That said, he saw economies of scale in selling another product line using the company's existing infrastructure, less reliance on big-box stores as customers, and a way to expand without moving into an unknown business.
Despite their inexperience, Mr. Mogil's team completed the multimillion-dollar acquisition in 2004 with few problems. California Innovations already had a strong team of advisers in place, he says, so there was no scramble to find people at the last minute. And because the company was in a strong position itself, financing the deal wasn't a problem.
The payoff was immediate, Mr. Mogil says. Sales increased by 22 per cent in the first year, thanks to the Arctic Zone product line. Profit rose 50 per cent, including organic growth. California Innovations became lead vendor at Wal-Mart, and finally got onto Target shelves with the Arctic Zone products.
Equally important for him was the effect the acquisition had on his employees, both old and new. It created a "buzz" in the company, he says; employees pushed themselves and set higher standards for themselves.
But integrating the two companies was challenging. With a combined staff of about 100 post-acquisition, Mr. Mogil and his partners were faced with defining clear identities for the two brand names, and then getting both brands onto store shelves.
He had expected that existing California Innovations customers would readily embrace a second brand name from one supplier. "The theory was that it would be one-stop shopping – with one supplier you would have all this diversity," he says. And while that was true for some customers, others took more persuading. Even California Innovations' sales staff had to adjust to selling what they were conditioned to think of as the competition.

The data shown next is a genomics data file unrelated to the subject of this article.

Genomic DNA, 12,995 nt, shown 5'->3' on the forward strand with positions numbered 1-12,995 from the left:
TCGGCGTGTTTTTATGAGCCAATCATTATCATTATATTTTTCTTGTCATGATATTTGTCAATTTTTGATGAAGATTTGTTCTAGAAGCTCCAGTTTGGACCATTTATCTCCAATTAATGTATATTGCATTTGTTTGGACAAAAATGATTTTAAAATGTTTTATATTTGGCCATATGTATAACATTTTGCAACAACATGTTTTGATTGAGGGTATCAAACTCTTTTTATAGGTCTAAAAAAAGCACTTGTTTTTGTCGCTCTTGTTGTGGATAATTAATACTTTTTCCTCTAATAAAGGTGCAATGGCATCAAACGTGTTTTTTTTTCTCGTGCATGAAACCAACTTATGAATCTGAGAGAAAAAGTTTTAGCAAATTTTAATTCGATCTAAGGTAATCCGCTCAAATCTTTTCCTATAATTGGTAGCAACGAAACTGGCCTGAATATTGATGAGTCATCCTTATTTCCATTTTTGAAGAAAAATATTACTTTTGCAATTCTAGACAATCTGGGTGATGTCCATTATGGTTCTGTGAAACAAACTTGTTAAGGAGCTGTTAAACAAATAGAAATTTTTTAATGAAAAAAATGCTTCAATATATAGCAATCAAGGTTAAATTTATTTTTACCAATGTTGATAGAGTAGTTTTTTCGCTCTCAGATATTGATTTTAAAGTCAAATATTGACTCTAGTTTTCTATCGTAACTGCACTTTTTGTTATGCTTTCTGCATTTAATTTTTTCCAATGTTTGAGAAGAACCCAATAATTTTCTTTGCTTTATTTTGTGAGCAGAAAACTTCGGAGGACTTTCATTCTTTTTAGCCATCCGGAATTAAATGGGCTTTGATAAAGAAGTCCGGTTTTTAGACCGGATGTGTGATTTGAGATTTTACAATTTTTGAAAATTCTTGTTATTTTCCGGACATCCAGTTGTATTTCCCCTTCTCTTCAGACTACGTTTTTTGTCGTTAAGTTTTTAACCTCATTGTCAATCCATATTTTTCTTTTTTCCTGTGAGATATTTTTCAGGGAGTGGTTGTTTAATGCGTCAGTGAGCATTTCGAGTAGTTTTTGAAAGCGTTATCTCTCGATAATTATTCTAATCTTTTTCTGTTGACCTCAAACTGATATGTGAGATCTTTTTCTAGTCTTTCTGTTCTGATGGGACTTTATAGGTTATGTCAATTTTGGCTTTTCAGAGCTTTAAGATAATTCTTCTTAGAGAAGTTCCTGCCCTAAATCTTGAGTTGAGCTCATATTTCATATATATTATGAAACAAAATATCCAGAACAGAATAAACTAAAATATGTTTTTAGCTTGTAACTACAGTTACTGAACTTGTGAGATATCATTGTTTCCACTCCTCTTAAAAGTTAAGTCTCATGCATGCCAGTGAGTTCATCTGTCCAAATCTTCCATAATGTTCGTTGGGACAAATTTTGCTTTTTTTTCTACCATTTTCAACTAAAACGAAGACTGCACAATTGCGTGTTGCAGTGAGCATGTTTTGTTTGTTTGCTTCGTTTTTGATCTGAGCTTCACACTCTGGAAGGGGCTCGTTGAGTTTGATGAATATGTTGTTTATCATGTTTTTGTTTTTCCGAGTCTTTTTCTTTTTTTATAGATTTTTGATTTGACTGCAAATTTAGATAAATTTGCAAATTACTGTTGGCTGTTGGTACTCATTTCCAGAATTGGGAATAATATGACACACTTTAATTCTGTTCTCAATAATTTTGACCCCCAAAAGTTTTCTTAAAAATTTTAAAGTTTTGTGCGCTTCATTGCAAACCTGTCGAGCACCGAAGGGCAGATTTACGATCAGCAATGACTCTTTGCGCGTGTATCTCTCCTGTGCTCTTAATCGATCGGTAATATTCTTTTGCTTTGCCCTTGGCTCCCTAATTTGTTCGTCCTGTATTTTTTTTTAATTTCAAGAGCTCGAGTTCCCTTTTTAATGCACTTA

Today, Arctic Zone products make up about 37 per cent of California Innovations' sales, up from the 22-per-cent level of 2005. Mr. Mogil attributes the increase to his team's work at coming up with more compelling designs for items such as lunch bags.
Becoming a market leader has paid off, Mr. Mogil says, rhyming off the benefits. Talented design and sales staff want to work for him. When retailers want to reduce the number of brands they carry, California Innovations is at less risk because it provides the two largest brands. And the company has more leverage with manufacturers in China because they want the stability of working with the market leader, allowing the firm to maximize margins.
Better margins and higher volumes means that the company can spend more time on market research, which in turn pays off with better products and higher sales.
The value of being top dog in the market was illustrated recently, Mr. Mogil says, when he was approached by a celebrity chef looking to create an endorsed product line. That connection came about when one of the celebrity's employees saw California Innovations products in a store, identified the company as the market leader and then called his office. They plan to roll out that line in the coming months.
Special to The Globe and Mail